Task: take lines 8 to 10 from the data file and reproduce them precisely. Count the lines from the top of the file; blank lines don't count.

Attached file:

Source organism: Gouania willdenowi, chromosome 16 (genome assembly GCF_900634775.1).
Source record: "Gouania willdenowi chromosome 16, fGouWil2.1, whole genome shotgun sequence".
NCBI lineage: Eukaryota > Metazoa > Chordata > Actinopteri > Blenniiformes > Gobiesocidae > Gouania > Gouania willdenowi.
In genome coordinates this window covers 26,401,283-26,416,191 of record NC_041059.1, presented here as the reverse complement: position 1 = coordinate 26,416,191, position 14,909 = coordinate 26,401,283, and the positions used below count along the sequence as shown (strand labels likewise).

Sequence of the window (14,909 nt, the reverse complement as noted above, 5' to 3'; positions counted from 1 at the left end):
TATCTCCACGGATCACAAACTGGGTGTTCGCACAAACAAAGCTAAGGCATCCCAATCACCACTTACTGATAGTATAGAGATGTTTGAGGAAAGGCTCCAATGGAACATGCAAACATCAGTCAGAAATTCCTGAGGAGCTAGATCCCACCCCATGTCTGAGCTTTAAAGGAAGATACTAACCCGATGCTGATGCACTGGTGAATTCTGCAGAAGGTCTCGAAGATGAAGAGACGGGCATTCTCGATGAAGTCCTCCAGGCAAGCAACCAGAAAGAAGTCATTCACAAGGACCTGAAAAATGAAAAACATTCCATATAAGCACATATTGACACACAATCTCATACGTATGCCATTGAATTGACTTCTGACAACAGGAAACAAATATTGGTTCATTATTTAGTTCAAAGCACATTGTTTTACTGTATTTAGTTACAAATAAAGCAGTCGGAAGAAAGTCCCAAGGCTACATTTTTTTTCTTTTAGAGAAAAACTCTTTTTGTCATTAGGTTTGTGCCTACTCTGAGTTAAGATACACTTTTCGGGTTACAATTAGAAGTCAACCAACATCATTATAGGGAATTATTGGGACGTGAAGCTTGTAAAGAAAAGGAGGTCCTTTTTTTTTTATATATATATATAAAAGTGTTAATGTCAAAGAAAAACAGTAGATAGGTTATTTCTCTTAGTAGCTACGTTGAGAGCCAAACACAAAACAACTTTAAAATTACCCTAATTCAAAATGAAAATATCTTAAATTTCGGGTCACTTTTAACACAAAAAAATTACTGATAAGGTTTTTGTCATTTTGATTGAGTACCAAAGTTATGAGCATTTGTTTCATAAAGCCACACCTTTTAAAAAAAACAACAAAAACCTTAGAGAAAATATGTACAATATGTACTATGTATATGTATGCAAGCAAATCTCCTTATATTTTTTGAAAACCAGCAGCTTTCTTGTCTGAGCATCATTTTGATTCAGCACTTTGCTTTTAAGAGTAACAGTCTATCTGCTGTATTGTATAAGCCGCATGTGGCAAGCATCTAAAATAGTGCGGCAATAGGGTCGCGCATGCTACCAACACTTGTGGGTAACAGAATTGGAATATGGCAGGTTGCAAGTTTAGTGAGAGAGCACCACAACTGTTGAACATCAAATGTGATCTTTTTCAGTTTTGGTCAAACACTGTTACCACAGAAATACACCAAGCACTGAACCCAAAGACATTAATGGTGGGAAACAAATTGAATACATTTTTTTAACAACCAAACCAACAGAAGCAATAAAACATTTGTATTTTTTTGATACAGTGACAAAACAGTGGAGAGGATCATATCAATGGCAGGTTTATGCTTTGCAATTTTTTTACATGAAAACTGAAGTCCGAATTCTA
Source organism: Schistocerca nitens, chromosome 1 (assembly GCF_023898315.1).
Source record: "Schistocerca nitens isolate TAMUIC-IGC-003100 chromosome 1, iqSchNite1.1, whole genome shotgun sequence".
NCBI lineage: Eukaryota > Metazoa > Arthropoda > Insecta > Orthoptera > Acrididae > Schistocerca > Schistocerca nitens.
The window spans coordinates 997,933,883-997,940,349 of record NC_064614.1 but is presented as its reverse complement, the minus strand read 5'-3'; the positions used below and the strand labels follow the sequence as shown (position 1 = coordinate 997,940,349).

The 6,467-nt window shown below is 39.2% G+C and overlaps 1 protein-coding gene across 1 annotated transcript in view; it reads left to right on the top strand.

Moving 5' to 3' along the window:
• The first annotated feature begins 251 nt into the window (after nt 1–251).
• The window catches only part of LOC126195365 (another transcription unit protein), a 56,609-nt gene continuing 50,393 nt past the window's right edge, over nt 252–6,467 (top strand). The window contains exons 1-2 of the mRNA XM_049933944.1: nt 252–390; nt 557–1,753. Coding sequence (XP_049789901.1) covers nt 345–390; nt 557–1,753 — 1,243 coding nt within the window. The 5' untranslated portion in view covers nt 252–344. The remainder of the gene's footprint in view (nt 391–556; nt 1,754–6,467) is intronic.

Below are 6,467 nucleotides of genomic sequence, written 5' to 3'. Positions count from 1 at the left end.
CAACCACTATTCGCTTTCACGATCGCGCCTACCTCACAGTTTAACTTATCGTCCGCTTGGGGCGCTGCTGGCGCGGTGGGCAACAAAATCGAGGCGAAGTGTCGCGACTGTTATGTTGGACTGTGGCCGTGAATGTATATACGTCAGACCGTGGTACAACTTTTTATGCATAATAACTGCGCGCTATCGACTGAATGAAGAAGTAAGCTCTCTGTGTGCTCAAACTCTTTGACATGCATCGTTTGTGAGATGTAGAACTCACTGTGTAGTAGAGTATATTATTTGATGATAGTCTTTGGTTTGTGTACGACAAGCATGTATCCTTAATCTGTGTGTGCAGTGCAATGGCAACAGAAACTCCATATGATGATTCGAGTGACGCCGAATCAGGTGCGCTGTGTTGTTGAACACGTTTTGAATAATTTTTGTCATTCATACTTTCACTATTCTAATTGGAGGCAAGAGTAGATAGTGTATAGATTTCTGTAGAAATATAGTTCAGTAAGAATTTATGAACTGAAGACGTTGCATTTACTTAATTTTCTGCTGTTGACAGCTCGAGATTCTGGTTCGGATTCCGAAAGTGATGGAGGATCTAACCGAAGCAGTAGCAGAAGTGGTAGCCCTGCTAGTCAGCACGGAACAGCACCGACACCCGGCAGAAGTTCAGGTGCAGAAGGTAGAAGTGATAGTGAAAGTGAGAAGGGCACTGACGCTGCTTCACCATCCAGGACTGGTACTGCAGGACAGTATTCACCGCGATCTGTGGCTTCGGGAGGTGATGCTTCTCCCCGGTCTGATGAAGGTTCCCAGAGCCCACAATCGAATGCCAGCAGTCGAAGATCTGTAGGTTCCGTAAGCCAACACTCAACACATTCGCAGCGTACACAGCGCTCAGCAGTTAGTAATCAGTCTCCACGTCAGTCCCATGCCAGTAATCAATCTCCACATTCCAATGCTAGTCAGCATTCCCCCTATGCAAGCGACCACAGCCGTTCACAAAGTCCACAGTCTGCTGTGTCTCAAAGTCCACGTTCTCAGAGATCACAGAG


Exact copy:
Source record: "Schistocerca nitens isolate TAMUIC-IGC-003100 chromosome 1, iqSchNite1.1, whole genome shotgun sequence".
NCBI lineage: Eukaryota > Metazoa > Arthropoda > Insecta > Orthoptera > Acrididae > Schistocerca > Schistocerca nitens.
The window spans coordinates 997,933,883-997,940,349 of record NC_064614.1 but is presented as its reverse complement, the minus strand read 5'-3'; the positions used below and the strand labels follow the sequence as shown (position 1 = coordinate 997,940,349).